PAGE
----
Consumable Items to Safely Stockpile for the Long Haul

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If you've ever worried about the true shelf life of food items in your survival stockpile, you are not alone. Although many products available today come with expiration dates printed directly on the packaging, how much can you really trust those dates? At some point you may have experienced some type of food item that went bad before it's prime or, on the other hand, risked it with something that had been on the shelf a little too long and lived to tell the tale. With these things in mind, it is natural to have a little bit of doubt in the longevity of an item, but the good news is there are foods you can safely stockpile pretty much forever as long as storage conditions are ideal.

Rice is a versatile food that you can plan on having around for a long time to come. As long as it is stored in a cool, dry area where pests cannot disturb it, rice can last indefinitely. There is a catch, however, in that it is only white rice (wild, jasmine, arborio, basmati) that this rule applies to. Brown rice, on the other hand, contains oils that will considerably limit its storage potential.

If you like a pinch of salt with dinner, the good news is that table salt and/or sea salt pack some serious longevity. Sodium chloride is naturally occurring and has been around for quite some time and will continue to be around for the long haul. Iodized salt, however, contains potassium iodide and does not have the same ability to last. Simply store it in a cool, dry place away from sunlight and use it in cooking or food preservation for years and years to come.

A pancake with maple syrup is hard to resist, but the uses for maple syrup don't end there. Also delicious in many dishes, maple syrup is yet another food item that will stick around. Thanks to its natural resistance to mold and microbial growth, maple syrup is a good option for long term storage. It will last indefinitely unopened but freezing after opening is advised.

Also useful in cooking is sugar. All types of sugar (white, brown, powdered) will not spoil because they do not support mold or bacterial growth. Sugar will crystalize and become hard, however, so it is important to store it properly in order to avoid having to break it back down for use. Simply keep it in an airtight container with a good seal and your sugar will be around for ages.

It is safe to say that bees know what they're doing when it comes to the honey they create as it can stick around forever without spoiling. Keeping your honey in a container with a tight seal is useful to prevent messes and help with storage, but overall honey is pretty low maintenance. Over time you may notice some crystallization, but dipping the container in warm water and stirring the contents will break those crystals back down into their original form.

Dried beans are another food item that packs a long term punch. Although their taste may not be as great as when they are fresh, dried beans that are properly stored can easily last 30 years or more, providing a viable food option well into the future. Just be sure to store in airtight, pest-free containers in a cool, dry place as otherwise beans may actually sprout.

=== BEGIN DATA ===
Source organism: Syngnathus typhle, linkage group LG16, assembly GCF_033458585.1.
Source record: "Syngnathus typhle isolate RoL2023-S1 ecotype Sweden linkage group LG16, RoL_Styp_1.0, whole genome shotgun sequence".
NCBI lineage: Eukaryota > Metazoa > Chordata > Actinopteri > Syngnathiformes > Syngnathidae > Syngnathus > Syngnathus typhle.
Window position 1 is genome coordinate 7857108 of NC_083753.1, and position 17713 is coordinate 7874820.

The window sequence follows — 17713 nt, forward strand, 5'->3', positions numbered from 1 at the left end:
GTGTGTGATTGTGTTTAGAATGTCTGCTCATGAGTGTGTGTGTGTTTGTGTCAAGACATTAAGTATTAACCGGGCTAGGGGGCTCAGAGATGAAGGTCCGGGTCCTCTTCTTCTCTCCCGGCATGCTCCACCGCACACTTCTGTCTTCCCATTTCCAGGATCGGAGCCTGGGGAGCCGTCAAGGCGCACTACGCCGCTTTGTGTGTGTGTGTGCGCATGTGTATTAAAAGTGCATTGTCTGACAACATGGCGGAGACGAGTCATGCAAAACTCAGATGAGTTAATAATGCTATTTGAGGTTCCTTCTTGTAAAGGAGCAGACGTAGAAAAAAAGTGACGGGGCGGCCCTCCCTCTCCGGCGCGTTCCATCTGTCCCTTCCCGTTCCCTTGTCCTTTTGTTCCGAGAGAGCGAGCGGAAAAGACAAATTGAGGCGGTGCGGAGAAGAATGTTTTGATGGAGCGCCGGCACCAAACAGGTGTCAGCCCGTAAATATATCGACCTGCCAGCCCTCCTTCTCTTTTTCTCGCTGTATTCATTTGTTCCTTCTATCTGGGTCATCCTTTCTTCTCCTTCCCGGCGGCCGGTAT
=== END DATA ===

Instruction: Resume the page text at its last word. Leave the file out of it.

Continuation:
Consumable Items to Safely Stockpile for the Long Haul - GPS1504 - thrillist-881.jpg
Photo: Thrillist

To go with some of your meals or just to calm your nerves, hard liquor comes in handy. Distilled liquors such as gin, vodka, rum, etc. will last indefinitely when stored in closed bottle in a location away from direct heat and sunlight. Over time the taste and aroma may fade, but it is so gradual that you probably won't even notice in your lifetime. Do note, however, that the same rules do not apply to cream liqueur which contains dairy and will spoil.

Since you won't be able to run to the store and pick up some salad dressing or marinade after TEOTWAWKI, having vinegar on hand is a good call. Whether you go with distilled white vinegar or apple cider vinegar, both will last indefinitely. Just store your vinegars in a cool, dark place in a tightly lidded container and it will be there when you need it for years to come.

Although the items above are useful, it doesn't stop there. Plenty more items have a long shelf life and are important parts of the foods we eat daily. These include pure vanilla extract, soy sauce, corn starch, and powdered milk to name a few. Although alone you may not find them very useful, there are plenty of cooking purposes for which you just might want to have them around both now and in the very distant future.

What long lasting items do you have in your stockpile? How do you determine what you will or will not need for the long haul? Tell us in the comments!

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2 COMMENTS
Posted: 
November 7, 2016  •  07:26 PM
Corned beef and canned Hams (maybe even spam?) will last years and years. Protein is extremely important to mix with a high carb diet, and just a teaspoon of Spam or canned ham will flavor an entire bowl of white rice. In late October 2016, I opened a can of Corned Beef (product of Argentina) that was dated "best by June 2006" and it had absolutely no degradation of taste. Like all canned goods, they must be kept dry to avoid rust.
 
Posted: 
December 23, 2016  •  03:02 PM
Freeze-dried and dehydrated foods, if purchased, and packaged reputablely, can have a shelf life of up to 30 years. If never tried, they may sound not so palatable, but I personally like corned beef, it reconstitutes to be very tasty. Of course there are many vegetables that can be had the same way.
As a newbie, I'm not sure if I can name companies here, so I have refrained from posting whom I like.
 
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